In the first week of October, a Nepali Congress team led by former foreign minister Prakash Sharan Mahat visited New Delhi at the invitation of India’s ruling Bharatiya Janata Party (BJP). Udaya Shumsher Rana and Ajaya Kumar Chaurasiya were the other two team members.
For public consumption, the visit was said to be a part of an ongoing party-to-party exchange between the NC and the BJP. But according to sources, Prime Minister Sher Bahadur Deuba had dispatched the trio to explain to the Indian establishment his plan to contest elections for a second term as party president.
The three leaders visiting India are close confidants of PM Deuba. The visiting team didn’t have anyone from the rival factions of the Nepali Congress. Deuba did not discuss with other leaders the purpose of the visit either.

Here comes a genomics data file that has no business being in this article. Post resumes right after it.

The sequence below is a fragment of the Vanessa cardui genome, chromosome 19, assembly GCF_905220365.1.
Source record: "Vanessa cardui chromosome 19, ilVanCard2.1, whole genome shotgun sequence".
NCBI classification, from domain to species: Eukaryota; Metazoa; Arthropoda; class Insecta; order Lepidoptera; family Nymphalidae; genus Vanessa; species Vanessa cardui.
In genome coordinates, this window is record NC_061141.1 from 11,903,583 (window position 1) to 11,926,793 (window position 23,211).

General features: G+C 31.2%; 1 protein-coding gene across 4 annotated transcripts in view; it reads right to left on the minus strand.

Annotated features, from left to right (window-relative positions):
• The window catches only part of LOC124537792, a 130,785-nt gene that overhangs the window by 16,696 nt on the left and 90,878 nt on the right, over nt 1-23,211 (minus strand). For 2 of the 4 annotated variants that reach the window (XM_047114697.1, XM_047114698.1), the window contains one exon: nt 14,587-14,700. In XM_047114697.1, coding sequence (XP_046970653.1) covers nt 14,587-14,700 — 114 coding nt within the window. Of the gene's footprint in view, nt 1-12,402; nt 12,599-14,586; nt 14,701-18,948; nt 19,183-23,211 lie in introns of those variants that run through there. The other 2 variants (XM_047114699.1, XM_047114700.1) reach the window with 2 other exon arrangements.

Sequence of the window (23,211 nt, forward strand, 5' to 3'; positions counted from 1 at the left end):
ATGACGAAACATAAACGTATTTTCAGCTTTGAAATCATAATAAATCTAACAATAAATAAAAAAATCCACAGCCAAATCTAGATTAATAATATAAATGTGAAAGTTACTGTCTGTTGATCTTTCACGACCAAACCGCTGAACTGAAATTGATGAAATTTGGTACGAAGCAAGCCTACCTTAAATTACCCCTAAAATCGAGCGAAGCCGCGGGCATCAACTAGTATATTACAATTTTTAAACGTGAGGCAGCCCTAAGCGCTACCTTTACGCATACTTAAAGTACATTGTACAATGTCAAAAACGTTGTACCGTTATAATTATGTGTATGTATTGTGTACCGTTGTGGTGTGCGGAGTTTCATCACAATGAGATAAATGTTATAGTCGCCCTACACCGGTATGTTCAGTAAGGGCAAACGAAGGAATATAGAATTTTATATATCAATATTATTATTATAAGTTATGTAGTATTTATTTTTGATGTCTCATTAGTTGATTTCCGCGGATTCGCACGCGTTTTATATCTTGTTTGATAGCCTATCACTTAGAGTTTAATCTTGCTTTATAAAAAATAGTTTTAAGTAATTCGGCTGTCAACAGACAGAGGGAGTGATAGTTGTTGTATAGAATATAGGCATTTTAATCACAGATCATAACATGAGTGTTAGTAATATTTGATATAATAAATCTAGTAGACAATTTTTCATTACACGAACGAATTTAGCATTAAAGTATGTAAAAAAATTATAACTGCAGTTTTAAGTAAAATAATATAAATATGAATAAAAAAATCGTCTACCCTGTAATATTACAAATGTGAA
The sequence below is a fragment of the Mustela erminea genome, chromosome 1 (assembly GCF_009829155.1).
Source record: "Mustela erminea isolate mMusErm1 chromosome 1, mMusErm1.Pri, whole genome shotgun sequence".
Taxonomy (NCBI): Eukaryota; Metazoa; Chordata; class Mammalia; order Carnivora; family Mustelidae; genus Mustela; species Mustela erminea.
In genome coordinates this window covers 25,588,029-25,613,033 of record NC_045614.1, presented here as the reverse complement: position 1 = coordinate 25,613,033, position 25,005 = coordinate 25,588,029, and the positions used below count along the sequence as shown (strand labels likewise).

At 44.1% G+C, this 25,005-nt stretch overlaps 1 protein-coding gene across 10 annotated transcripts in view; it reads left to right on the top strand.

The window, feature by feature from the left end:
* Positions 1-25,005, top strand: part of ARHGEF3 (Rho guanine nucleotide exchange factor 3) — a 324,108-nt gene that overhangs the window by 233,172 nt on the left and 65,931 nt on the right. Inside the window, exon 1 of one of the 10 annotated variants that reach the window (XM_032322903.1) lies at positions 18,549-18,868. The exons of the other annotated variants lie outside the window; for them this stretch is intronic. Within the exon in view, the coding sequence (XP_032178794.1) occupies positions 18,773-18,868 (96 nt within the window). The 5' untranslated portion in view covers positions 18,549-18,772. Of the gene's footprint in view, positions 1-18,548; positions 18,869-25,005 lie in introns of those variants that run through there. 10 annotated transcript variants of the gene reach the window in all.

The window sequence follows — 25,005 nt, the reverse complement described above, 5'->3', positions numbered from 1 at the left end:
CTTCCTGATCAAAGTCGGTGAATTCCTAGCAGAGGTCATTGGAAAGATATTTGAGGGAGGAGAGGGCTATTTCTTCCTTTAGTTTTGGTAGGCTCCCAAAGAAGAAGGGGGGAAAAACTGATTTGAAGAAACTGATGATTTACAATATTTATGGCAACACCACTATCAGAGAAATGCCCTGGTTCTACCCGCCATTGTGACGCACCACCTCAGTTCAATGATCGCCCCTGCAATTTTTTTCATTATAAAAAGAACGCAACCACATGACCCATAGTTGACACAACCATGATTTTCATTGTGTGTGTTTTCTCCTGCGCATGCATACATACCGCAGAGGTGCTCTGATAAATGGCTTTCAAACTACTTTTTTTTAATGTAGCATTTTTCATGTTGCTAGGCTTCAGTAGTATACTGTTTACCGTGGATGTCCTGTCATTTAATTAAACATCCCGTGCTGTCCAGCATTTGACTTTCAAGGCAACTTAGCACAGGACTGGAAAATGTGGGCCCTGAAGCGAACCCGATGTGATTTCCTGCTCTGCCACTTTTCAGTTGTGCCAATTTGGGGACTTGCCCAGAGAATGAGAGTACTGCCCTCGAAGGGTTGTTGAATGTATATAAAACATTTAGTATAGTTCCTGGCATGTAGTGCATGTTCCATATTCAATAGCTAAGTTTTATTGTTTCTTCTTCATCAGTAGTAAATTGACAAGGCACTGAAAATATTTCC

According to Chaurasiya, the talks with Indian leaders and officials focused on two broad areas: strengthening government-to-government ties, and increasing interactions/exchanges between the NC and the BJP. “We conveyed PM Deuba’s message to the Indian leaders that he wants to maintain good rapport with the Indian government and the BJP,” Chaurasiya told ApEx. “The Indian side also conveyed its message that the government led by Narendra Modi wants to build a good relationship with the government as well as PM Deuba, who is also the party president.”